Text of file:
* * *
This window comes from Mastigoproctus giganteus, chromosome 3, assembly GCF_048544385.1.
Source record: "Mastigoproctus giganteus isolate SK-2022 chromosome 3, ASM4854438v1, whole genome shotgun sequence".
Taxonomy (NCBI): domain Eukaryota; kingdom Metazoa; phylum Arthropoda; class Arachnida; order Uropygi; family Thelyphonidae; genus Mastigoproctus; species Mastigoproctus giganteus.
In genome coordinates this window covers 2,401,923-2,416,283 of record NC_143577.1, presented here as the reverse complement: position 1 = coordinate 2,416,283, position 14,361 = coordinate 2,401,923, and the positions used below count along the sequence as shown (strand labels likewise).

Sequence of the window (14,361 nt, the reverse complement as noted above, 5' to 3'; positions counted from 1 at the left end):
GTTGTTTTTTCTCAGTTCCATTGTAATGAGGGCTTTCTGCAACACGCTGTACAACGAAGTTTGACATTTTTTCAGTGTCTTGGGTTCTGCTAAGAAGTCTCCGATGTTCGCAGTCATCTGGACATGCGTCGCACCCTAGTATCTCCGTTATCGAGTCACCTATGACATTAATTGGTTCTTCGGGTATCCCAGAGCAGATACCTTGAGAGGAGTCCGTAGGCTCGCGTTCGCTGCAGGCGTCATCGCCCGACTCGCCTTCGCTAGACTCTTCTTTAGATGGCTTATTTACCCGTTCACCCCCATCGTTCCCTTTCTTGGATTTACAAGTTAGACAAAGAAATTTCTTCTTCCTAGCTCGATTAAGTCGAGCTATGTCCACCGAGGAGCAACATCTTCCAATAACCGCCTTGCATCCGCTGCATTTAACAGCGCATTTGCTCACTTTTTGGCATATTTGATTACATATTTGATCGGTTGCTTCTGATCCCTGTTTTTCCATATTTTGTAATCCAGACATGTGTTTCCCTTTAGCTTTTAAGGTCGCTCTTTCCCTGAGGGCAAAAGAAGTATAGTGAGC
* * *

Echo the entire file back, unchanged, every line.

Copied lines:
This window comes from Mastigoproctus giganteus, chromosome 3, assembly GCF_048544385.1.
Source record: "Mastigoproctus giganteus isolate SK-2022 chromosome 3, ASM4854438v1, whole genome shotgun sequence".
Taxonomy (NCBI): domain Eukaryota; kingdom Metazoa; phylum Arthropoda; class Arachnida; order Uropygi; family Thelyphonidae; genus Mastigoproctus; species Mastigoproctus giganteus.
In genome coordinates this window covers 2,401,923-2,416,283 of record NC_143577.1, presented here as the reverse complement: position 1 = coordinate 2,416,283, position 14,361 = coordinate 2,401,923, and the positions used below count along the sequence as shown (strand labels likewise).

Sequence of the window (14,361 nt, the reverse complement as noted above, 5' to 3'; positions counted from 1 at the left end):
GTTGTTTTTTCTCAGTTCCATTGTAATGAGGGCTTTCTGCAACACGCTGTACAACGAAGTTTGACATTTTTTCAGTGTCTTGGGTTCTGCTAAGAAGTCTCCGATGTTCGCAGTCATCTGGACATGCGTCGCACCCTAGTATCTCCGTTATCGAGTCACCTATGACATTAATTGGTTCTTCGGGTATCCCAGAGCAGATACCTTGAGAGGAGTCCGTAGGCTCGCGTTCGCTGCAGGCGTCATCGCCCGACTCGCCTTCGCTAGACTCTTCTTTAGATGGCTTATTTACCCGTTCACCCCCATCGTTCCCTTTCTTGGATTTACAAGTTAGACAAAGAAATTTCTTCTTCCTAGCTCGATTAAGTCGAGCTATGTCCACCGAGGAGCAACATCTTCCAATAACCGCCTTGCATCCGCTGCATTTAACAGCGCATTTGCTCACTTTTTGGCATATTTGATTACATATTTGATCGGTTGCTTCTGATCCCTGTTTTTCCATATTTTGTAATCCAGACATGTGTTTCCCTTTAGCTTTTAAGGTCGCTCTTTCCCTGAGGGCAAAAGAAGTATAGTGAGC